For most of my life I have lived in walkable cities and avoided owning a car until just a few years ago (and even then used it very, very rarely). There is something to be said for walking cities; a sense of community is somehow (and often unknowingly) created.
Having spent the past couple of days in New York followed by today in Copenhagen, I am reminded of this. I had often heard that New York was a rude, cold, unforgiving city yet my experiences were anything but. When I had lunch with my friends, and mentioned this Felicia told me that New York had a sense of community (Summer and Sara, two transplants to NY who were also there, agreed). When a man tripped on the sidewalk, four people stopped to help. When a tough-looking guy walked down the street and blew off cigarette smoke inadvertently into my face, he apologised. I was often told by clerks to have a nice day and was chatted up on the subway – twice! But I really noticed when, walking with Felicia, we ran into her friend and the next day, when I was walking with my mum who had just joined me, ran into people she had sat beside on the plane ride over!
In Copenhagen, the cobblestone stone streets are large enough for three things; people, cars and bikes but cars get last billing. Here, there are even several walking streets in which bikes aren’t even permitted. Getting around the city on foot allows you to really take things in and see the city in a way that perhaps you’d miss if you were to zoom by in a car.
For me, walking allows me the time to notice how people live where I live; who has moved out, who has moved in, who bought a new TV, what new store is opening and which one closed. I can see flowers coming up or bend down to pick up fall leaves. Walking helps me connect to the buildings, the flora and the people in a way being in a car never could.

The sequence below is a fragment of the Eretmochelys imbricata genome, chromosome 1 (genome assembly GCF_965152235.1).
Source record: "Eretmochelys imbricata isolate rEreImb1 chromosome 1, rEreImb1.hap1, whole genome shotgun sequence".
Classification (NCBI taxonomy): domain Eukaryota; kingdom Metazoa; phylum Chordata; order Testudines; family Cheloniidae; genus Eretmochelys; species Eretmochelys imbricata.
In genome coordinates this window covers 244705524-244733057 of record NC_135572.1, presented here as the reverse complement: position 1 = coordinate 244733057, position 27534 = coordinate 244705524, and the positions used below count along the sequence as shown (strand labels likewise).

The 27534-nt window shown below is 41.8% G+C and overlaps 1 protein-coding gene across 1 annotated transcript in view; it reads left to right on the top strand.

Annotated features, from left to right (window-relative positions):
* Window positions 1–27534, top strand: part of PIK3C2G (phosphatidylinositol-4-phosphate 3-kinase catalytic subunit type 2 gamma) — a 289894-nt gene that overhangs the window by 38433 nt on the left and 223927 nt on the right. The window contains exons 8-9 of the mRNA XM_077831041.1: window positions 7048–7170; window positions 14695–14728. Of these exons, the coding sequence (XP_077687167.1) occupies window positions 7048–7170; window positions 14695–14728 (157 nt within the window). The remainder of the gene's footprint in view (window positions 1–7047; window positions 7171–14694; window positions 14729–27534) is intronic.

It is also how I stay fit; running errands, putting letters to post, getting groceries, visiting friends. But these things are easy to do in certain cities; London, Paris, New York, Vancouver, Copenhagen where the streets are set up for this as are the metros. In most suburban cities (or even smaller cities), walking is harder as a lot of communities do not even have sidewalks or even if they did, there is nothing to walk to (the local grocer and cafe seem to be vanishing in newly built communities). Also transit or walking in most places in the US has a stigma attached to it so getting around without a car is next to impossible.
Living in Santa Monica California I hardly ever used a car, finding it very easy to have a walkable lifestyle. That is, as long as I stayed in Santa Monica. Getting to the rest of LA proved hard without a car. And this is perhaps why I often felt disconnected to LA despite knowing it inside and out and connected almost immediately to New York even though I was still getting my bearings.
I think if a person hasn’t experienced a walking city it can be hard to understand just how much walking connects a person to their city and neighbours. How aware it makes you of others, of your streets, of your businesses and just how much tension it can release when you walk to pick up milk instead of getting in your car (and let’s not even get into the environmental/financial aspect of it).
Oh how I’d love to take city planners and residents of unwalkable cities to those in which you could get around on foot so that they could see the difference walking makes. But since this plan cannot be put into motion for a little while at least, I would offer that if you do live in a walkable city, to walk it for a week and if you don’t, see if there’s anything you could do to make it so.
PS: A great story of how one couple sold their 3,200sf home in the burbs for a 1,200sf condo in the city and the wonderful effects it had on them both.